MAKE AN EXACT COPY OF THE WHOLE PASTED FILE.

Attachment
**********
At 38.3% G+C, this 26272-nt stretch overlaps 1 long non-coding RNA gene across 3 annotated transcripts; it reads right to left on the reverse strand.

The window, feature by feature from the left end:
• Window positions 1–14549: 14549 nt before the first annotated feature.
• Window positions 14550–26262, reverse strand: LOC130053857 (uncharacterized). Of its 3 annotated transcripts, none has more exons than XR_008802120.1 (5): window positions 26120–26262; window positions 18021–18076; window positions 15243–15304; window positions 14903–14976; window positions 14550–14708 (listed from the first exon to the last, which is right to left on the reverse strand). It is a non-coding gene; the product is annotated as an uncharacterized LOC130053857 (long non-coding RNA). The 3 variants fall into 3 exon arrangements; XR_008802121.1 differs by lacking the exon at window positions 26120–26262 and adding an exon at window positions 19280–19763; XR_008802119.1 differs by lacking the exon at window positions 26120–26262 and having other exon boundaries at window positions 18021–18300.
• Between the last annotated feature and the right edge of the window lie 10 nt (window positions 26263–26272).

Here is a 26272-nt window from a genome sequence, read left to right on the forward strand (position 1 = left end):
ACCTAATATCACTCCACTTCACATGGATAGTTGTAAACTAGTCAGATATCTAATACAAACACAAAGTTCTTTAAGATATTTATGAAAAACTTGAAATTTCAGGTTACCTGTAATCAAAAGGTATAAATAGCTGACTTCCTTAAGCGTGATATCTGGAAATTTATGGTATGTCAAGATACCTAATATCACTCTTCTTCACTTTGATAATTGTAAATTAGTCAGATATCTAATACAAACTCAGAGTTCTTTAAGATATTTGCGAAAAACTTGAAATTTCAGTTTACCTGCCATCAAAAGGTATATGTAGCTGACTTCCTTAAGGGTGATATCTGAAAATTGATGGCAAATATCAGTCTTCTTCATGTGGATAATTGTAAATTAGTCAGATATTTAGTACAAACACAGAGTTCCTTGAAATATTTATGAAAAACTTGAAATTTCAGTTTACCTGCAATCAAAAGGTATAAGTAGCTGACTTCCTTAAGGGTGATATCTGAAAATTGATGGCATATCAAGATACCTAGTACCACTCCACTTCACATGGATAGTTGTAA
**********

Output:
At 38.3% G+C, this 26272-nt stretch overlaps 1 long non-coding RNA gene across 3 annotated transcripts; it reads right to left on the reverse strand.

The window, feature by feature from the left end:
• Window positions 1–14549: 14549 nt before the first annotated feature.
• Window positions 14550–26262, reverse strand: LOC130053857 (uncharacterized). Of its 3 annotated transcripts, none has more exons than XR_008802120.1 (5): window positions 26120–26262; window positions 18021–18076; window positions 15243–15304; window positions 14903–14976; window positions 14550–14708 (listed from the first exon to the last, which is right to left on the reverse strand). It is a non-coding gene; the product is annotated as an uncharacterized LOC130053857 (long non-coding RNA). The 3 variants fall into 3 exon arrangements; XR_008802121.1 differs by lacking the exon at window positions 26120–26262 and adding an exon at window positions 19280–19763; XR_008802119.1 differs by lacking the exon at window positions 26120–26262 and having other exon boundaries at window positions 18021–18300.
• Between the last annotated feature and the right edge of the window lie 10 nt (window positions 26263–26272).

Here is a 26272-nt window from a genome sequence, read left to right on the forward strand (position 1 = left end):
ACCTAATATCACTCCACTTCACATGGATAGTTGTAAACTAGTCAGATATCTAATACAAACACAAAGTTCTTTAAGATATTTATGAAAAACTTGAAATTTCAGGTTACCTGTAATCAAAAGGTATAAATAGCTGACTTCCTTAAGCGTGATATCTGGAAATTTATGGTATGTCAAGATACCTAATATCACTCTTCTTCACTTTGATAATTGTAAATTAGTCAGATATCTAATACAAACTCAGAGTTCTTTAAGATATTTGCGAAAAACTTGAAATTTCAGTTTACCTGCCATCAAAAGGTATATGTAGCTGACTTCCTTAAGGGTGATATCTGAAAATTGATGGCAAATATCAGTCTTCTTCATGTGGATAATTGTAAATTAGTCAGATATTTAGTACAAACACAGAGTTCCTTGAAATATTTATGAAAAACTTGAAATTTCAGTTTACCTGCAATCAAAAGGTATAAGTAGCTGACTTCCTTAAGGGTGATATCTGAAAATTGATGGCATATCAAGATACCTAGTACCACTCCACTTCACATGGATAGTTGTAA